EDIT: Heh. I didn't realize that it was an already published novel, either. In that light, I don't feel so bad being brutally honest. If I were to find writing like this, especially with a sentence as long-winded as that opening line, in a published novel, I'd put it back on the shelf without a second thought. It just feels so unpolished. I find it hard to believe that any publisher would have given it the green light.
     
  3. Kas
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    Kas Contributing Member

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    Yes. You lost me in the first sentence, which is rather reminiscent of Bulwer-Lytton's "dark and stormy night" line. You're cramming way too much info into that sentence and it just gets worse as the paragraph continues.

    The problem here is that you start with action, and then digress to such a degree that the action is entirely forgotten.

    Try to stick with what your characters are actually doing, and keep the exposition relevant. It's an infodump because it doesn't really pertain to business at hand.

    Also, don't stretch your sentences to accomodate so many different points. A good sentence usually makes only one point.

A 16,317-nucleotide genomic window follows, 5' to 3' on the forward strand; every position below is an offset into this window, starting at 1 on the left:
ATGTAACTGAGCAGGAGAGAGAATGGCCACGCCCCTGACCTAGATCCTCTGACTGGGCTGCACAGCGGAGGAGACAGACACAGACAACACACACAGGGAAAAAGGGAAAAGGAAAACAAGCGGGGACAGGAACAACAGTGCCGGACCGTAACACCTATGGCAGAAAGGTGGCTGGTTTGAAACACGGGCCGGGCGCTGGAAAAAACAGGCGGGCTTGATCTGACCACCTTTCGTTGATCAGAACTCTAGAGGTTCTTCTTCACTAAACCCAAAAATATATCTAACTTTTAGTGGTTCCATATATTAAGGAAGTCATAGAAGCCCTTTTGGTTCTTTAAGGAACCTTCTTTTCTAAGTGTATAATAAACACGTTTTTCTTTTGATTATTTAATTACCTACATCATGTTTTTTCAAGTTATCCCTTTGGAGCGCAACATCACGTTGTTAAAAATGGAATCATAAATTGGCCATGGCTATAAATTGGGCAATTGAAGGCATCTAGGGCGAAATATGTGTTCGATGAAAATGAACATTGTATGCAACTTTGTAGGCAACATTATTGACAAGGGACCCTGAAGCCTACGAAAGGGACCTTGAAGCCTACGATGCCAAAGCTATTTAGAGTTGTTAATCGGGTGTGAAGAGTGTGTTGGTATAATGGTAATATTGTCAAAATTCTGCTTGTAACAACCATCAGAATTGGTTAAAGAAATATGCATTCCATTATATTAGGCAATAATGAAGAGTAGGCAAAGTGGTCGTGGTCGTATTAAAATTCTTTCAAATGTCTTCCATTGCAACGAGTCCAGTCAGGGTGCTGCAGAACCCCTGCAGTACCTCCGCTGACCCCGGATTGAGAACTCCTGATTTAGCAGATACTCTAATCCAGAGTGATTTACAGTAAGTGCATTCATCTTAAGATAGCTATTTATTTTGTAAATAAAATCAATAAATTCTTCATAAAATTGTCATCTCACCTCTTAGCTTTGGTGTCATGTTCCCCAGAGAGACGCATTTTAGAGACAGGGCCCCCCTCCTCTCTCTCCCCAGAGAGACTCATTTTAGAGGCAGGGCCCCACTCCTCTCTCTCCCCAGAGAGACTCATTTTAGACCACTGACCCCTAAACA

With all that said, I do see potential in the writing itself. . But I think you'll want to hold off on posting for a while. You'd do well to read through the review room and various threads in the general writing and SPaG forums. It won't take long to learn how to identify the most obvious goofs in your writing, and then you'll get more interesting feedback after you've done a thorough edit. Remember that you'd need to write two constructive reviews first, in any case.

    And I don't see anything wrong with your post. It's just a small quote, no biggie.:)
     
  4. Cogito
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    Cogito Former Mod, Retired Supporter Contributor

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    I'd say it's either an infodump ur a transition. I don't know where Moorcock went next with the story. From what you show us, it looks like he lost focus on the riders who were crossing the land.